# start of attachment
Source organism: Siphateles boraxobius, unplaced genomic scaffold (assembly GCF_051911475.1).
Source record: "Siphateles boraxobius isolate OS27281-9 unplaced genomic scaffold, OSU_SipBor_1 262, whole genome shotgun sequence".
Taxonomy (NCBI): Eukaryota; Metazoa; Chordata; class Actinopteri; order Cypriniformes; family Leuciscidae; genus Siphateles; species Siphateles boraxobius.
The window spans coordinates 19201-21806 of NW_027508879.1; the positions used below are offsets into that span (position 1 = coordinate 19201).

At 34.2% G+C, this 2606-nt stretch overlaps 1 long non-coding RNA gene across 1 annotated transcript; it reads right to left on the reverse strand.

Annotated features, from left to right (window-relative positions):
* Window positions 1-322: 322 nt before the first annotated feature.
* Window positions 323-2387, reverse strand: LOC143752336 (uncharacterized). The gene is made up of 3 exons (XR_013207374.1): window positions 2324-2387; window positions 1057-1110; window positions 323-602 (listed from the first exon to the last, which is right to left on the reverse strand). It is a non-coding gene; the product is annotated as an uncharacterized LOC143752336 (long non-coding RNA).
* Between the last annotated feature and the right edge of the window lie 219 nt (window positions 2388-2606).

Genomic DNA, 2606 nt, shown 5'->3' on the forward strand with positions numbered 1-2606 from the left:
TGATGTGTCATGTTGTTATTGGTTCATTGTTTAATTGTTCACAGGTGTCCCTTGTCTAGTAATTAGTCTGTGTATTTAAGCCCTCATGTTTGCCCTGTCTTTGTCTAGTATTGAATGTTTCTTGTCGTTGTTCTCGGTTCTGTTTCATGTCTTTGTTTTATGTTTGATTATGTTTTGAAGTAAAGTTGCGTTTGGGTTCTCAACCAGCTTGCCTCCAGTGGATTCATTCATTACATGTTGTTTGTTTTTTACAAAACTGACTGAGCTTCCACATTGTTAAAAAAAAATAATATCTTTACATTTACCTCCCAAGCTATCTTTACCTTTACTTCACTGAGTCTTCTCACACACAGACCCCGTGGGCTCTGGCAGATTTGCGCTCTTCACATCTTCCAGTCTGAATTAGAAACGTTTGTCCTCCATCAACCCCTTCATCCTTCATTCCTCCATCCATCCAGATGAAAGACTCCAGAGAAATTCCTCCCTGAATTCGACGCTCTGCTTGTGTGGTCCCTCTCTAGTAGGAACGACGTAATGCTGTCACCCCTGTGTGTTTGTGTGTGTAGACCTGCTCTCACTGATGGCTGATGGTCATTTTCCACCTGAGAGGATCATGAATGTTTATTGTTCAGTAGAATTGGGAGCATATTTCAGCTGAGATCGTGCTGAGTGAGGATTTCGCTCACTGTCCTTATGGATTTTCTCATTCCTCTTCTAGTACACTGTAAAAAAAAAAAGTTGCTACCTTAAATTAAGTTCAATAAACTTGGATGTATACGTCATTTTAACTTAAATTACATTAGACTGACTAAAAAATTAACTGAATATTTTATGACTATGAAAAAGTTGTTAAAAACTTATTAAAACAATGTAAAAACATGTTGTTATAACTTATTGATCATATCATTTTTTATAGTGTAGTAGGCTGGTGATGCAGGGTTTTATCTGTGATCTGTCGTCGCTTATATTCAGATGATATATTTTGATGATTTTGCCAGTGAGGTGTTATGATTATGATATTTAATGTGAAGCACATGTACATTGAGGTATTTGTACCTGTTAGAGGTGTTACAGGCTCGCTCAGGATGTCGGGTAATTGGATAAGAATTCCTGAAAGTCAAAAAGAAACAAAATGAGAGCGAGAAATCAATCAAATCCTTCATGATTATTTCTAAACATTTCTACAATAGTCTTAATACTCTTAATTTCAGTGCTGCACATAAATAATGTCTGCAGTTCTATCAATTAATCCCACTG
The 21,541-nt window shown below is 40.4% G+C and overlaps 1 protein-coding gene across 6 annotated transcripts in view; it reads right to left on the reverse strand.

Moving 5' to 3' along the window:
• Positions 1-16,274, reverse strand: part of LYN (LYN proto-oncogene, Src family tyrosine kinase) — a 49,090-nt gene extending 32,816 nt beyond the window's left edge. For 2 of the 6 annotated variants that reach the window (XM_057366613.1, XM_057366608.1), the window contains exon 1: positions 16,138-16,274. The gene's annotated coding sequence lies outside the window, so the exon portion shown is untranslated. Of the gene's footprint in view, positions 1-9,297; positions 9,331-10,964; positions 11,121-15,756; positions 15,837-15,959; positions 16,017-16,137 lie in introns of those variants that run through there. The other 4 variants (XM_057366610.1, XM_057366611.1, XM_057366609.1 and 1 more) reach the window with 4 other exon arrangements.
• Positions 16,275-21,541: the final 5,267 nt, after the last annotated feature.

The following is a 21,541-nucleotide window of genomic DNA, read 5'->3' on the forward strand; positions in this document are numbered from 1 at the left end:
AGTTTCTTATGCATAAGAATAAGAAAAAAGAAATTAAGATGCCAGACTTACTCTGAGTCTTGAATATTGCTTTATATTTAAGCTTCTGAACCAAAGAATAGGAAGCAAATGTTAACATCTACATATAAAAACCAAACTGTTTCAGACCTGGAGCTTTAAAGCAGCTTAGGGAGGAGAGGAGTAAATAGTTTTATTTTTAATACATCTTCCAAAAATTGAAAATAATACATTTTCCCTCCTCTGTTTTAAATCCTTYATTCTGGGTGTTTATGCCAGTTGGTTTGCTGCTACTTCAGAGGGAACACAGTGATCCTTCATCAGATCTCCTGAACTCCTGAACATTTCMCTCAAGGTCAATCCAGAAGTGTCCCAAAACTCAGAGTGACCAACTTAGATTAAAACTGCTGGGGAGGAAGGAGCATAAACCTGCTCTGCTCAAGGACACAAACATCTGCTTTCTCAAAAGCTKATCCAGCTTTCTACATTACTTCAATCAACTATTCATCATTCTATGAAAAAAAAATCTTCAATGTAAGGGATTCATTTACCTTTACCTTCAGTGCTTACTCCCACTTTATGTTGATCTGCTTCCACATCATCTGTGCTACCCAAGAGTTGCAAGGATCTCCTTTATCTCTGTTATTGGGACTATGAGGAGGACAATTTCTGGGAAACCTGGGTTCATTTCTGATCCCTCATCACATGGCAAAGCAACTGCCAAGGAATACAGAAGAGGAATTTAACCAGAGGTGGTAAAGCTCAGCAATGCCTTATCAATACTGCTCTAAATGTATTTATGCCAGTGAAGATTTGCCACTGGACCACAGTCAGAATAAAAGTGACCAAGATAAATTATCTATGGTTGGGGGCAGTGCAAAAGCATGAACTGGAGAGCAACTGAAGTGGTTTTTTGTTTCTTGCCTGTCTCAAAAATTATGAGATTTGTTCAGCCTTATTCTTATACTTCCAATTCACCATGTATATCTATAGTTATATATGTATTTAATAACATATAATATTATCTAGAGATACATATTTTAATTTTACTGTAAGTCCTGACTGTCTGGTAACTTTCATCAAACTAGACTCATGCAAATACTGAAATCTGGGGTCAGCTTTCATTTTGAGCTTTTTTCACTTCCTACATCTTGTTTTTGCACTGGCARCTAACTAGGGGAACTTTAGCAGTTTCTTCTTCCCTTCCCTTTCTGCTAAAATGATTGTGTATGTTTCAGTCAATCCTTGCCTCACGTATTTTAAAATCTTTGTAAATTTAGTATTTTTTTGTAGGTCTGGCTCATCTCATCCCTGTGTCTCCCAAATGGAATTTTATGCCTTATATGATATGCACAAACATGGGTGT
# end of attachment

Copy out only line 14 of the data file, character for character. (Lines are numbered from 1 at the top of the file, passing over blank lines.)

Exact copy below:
• Positions 1-16,274, reverse strand: part of LYN (LYN proto-oncogene, Src family tyrosine kinase) — a 49,090-nt gene extending 32,816 nt beyond the window's left edge. For 2 of the 6 annotated variants that reach the window (XM_057366613.1, XM_057366608.1), the window contains exon 1: positions 16,138-16,274. The gene's annotated coding sequence lies outside the window, so the exon portion shown is untranslated. Of the gene's footprint in view, positions 1-9,297; positions 9,331-10,964; positions 11,121-15,756; positions 15,837-15,959; positions 16,017-16,137 lie in introns of those variants that run through there. The other 4 variants (XM_057366610.1, XM_057366611.1, XM_057366609.1 and 1 more) reach the window with 4 other exon arrangements.